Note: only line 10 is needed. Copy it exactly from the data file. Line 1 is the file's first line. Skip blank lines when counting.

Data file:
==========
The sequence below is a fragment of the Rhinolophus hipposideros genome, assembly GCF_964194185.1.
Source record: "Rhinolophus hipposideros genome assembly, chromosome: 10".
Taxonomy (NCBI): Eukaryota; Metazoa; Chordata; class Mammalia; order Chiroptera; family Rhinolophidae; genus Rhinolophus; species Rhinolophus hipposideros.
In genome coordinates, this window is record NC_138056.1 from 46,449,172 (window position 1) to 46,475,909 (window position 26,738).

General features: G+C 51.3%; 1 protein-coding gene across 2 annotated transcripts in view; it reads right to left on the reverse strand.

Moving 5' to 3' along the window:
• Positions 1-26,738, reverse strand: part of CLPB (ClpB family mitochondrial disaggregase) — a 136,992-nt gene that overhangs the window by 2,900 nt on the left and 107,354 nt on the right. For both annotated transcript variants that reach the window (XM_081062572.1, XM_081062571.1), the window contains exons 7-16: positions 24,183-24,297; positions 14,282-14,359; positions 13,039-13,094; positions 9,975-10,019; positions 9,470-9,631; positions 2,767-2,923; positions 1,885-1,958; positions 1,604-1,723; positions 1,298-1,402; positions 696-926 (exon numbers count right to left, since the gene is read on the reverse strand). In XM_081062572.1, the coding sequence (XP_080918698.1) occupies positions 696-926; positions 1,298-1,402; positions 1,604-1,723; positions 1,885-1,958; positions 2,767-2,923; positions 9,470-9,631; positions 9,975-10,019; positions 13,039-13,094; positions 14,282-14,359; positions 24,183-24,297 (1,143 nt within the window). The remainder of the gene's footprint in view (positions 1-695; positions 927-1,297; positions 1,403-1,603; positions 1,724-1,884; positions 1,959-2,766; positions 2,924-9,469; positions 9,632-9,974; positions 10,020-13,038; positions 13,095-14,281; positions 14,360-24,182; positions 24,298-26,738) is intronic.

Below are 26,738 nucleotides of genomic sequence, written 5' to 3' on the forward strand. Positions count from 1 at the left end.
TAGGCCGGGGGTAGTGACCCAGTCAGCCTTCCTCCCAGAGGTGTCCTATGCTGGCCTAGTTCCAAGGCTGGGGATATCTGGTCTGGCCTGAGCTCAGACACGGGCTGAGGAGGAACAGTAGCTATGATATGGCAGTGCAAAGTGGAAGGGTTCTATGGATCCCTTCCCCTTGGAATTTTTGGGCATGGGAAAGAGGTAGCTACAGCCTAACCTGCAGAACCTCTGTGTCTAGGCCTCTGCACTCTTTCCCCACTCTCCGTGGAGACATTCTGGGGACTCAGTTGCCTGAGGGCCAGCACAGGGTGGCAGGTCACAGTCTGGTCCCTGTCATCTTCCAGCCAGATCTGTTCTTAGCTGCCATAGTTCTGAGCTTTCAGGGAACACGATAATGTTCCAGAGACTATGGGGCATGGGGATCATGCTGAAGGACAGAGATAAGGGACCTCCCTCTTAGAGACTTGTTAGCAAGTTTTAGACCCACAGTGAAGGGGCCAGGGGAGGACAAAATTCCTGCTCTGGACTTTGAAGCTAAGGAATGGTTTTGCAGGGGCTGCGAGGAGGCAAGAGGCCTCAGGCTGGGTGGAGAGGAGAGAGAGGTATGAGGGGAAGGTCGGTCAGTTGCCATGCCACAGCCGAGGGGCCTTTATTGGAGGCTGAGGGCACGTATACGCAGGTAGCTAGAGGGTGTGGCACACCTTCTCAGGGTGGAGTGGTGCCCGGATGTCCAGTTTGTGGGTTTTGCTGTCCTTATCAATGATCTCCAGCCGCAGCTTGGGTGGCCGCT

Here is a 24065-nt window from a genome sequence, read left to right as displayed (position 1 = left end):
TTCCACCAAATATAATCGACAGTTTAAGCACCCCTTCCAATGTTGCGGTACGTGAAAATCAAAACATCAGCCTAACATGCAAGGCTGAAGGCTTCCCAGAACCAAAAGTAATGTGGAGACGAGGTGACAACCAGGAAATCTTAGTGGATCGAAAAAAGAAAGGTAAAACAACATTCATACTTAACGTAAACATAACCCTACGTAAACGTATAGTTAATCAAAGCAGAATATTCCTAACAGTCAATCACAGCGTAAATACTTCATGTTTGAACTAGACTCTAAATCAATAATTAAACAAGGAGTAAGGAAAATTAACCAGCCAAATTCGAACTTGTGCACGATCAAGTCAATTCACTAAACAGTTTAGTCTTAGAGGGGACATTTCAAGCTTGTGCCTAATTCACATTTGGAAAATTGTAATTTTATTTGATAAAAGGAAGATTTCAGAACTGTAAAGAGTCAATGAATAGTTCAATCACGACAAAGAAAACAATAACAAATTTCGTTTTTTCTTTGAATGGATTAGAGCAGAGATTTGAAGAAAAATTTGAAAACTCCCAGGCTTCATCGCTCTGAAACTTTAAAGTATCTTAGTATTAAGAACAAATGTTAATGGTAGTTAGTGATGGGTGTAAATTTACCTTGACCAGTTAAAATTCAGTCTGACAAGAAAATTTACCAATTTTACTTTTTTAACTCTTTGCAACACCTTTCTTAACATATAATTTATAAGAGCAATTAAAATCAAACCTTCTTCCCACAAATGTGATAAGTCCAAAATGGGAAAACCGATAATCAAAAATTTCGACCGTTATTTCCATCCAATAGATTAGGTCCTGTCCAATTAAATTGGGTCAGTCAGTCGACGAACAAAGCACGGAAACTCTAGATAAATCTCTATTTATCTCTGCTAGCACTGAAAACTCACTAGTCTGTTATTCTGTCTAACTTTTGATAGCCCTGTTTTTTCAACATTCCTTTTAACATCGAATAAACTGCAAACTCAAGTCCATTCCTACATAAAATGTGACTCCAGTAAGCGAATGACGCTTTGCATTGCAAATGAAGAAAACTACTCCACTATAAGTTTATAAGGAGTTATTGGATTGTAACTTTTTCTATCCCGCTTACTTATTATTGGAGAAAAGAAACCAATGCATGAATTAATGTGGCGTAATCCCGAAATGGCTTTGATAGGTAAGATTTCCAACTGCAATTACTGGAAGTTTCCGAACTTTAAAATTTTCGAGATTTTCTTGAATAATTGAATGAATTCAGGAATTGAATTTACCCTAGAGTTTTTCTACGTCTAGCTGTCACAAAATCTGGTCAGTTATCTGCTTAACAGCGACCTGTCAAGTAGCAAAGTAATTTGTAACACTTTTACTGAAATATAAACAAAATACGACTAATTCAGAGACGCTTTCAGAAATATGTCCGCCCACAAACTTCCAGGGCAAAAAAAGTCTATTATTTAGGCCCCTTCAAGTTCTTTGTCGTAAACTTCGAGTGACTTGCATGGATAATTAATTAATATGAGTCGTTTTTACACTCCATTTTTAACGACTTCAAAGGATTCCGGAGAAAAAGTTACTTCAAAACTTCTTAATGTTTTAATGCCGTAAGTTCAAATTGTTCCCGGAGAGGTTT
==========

Here is a 24065-nt window from a genome sequence, read left to right as displayed (position 1 = left end):